spaceSpace and PhysicsspaceAstronomy

Debris From Giant Chinese Rocket Set To Crash Uncontrollably Back To Earth – Once Again

China previously accused the US of creating "shameless hype" over their uncontrolled rocket re-entries.


Tom Hale

Tom is a writer in London with a Master's degree in Journalism whose editorial work covers anything from health and the environment to technology and archaeology.

Senior Journalist

A Long March 5B heavy-lift carrier rocket launches from Wenchang Space Launch Center in China's Hainan province in April 2021
A Long March 5B heavy-lift carrier rocket launches from Wenchang Space Launch Center in China's Hainan province in April 2021. Image credit: China National Space Administration

It looks like China, yet again, has launched a humongous rocket into space with little regard for where or when its parts might crash back down to Earth. On Sunday, July 24, China’s Long March 5B rocket blasted off from the Wenchang space center on Hainan Island, carrying onboard a second major element that will be added to the Tiangong space station.

When some rockets are launched, certain parts are abandoned in orbit or dropped back to Earth. It’s possible to return a rocket body to Earth in a controlled way, but if the parts are left in orbit, they can re-enter the atmosphere in an uncontrolled way. Most of the rocket body is burned up during re-entry, but occasionally, significant amounts can survive the red-hot fall to the planet’s surface. 


Just like previous launches of the Long March 5B, it looks like China has opted for an uncontrolled re-entry of the rocket's first stage. Jonathan McDowell, a renowned astrophysicist at the Harvard-Smithsonian Center for Astrophysics, tweeted that he’s seen orbital data that shows the inert rocket core stage remains in orbit and was not actively deorbited, indicating that it’s likely to plummet to Earth in an uncontrolled freefall.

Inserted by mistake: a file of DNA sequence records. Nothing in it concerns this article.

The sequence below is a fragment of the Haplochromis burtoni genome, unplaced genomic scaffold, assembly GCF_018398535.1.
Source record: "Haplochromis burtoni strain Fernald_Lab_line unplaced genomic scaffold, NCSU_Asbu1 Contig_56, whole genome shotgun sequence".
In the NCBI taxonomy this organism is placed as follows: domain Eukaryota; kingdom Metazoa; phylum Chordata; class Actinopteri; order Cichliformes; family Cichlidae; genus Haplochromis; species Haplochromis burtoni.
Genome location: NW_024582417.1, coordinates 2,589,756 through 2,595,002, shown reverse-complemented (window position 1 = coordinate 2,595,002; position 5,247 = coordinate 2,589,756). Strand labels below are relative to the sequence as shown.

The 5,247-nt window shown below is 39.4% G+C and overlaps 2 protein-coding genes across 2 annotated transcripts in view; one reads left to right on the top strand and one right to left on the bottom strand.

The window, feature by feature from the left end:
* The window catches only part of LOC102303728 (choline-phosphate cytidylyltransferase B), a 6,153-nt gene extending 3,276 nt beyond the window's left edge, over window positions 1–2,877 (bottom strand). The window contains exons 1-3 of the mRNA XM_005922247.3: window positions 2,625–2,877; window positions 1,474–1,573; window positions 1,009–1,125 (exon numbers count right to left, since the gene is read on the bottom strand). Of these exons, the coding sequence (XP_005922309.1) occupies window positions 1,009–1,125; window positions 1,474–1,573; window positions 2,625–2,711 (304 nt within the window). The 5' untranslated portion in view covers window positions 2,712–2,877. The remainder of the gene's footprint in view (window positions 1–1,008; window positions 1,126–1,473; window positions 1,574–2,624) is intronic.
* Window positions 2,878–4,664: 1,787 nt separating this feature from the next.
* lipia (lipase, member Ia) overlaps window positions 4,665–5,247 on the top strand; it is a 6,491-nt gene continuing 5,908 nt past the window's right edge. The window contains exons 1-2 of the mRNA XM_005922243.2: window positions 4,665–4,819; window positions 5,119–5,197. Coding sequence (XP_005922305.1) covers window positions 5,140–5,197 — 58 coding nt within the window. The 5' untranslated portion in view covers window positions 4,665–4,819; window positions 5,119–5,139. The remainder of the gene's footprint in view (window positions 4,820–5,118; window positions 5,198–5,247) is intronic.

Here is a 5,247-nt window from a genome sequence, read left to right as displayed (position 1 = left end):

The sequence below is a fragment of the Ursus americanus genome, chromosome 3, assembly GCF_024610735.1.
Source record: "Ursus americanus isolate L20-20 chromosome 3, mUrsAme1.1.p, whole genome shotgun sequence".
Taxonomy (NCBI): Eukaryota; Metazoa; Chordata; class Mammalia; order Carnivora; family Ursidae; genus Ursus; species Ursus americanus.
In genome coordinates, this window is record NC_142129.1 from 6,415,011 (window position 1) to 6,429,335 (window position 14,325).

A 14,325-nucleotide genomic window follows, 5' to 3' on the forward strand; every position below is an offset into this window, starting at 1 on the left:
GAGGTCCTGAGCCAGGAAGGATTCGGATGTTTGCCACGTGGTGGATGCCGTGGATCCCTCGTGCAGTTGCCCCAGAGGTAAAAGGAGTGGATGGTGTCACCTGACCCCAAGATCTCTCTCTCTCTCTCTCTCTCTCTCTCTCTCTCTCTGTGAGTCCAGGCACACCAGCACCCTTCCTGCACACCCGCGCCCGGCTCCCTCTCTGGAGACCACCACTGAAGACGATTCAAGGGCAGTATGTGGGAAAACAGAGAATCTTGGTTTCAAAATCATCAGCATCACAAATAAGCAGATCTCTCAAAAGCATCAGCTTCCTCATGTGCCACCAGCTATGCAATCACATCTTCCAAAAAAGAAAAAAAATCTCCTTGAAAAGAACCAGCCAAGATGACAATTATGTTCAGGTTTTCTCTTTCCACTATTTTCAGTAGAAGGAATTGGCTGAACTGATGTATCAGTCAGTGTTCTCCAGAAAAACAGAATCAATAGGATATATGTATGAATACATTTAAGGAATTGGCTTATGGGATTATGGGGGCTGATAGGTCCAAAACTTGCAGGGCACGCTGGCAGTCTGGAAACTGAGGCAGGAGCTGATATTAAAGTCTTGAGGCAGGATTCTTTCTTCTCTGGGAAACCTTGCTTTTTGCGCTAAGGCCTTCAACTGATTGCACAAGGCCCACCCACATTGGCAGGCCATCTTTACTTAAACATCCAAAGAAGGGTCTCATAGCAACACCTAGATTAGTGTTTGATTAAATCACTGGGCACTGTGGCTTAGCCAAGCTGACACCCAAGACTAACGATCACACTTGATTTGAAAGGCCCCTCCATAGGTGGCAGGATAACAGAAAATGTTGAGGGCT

This is particularly concerning because of the size of the rocket. The Long March 5B is a colossal heavy-lift rocket, measuring 53.6 meters (176 feet) tall and weighing 837,500 kilograms (more than 1.8 million pounds). The sheer size of the rocket means that its first stage is less likely to totally burn up upon re-entry through Earth’s atmosphere – just as we’ve seen before. 

In 2020, the booster of a Chinese Long March 5B rocket fell to Earth and some large chunks of metal damaged a village on Cote d'Ivoire in West Africa. A similar event occurred in 2021 when the booster from another Long March 5B splashed into the Indian Ocean near the Maldives.

The odds of a person getting struck by falling rocket debris are very slim, but it’s a risk that’s increased in recent years. Research published earlier this month suggested there’s a 10 percent chance that uncontrolled space junk will come crashing back home and cause human casualties in the next 10 years.


For their part, China has dismissed previous concerns over uncontrolled rocket re-entries as “shameless hype,” arguing that this is nothing the US is not already guilty of. For instance, in March 2021, a piece of debris from a SpaceX rocket fell onto a farm in Washington state.

"Their hype and smears were in vain," the Global Times, a Chinese state-run newspaper, said in an editorial in May 2021 following the Long March 5B re-entry into the Indian Ocean. “The risks of falling rocket debris are the same, no matter whose rocket it is. It is seriously anti-intellectual to claim that China's rocket debris is especially risky.”

"These people are jealous of China's rapid progress in space technology," the article added.


spaceSpace and PhysicsspaceAstronomy
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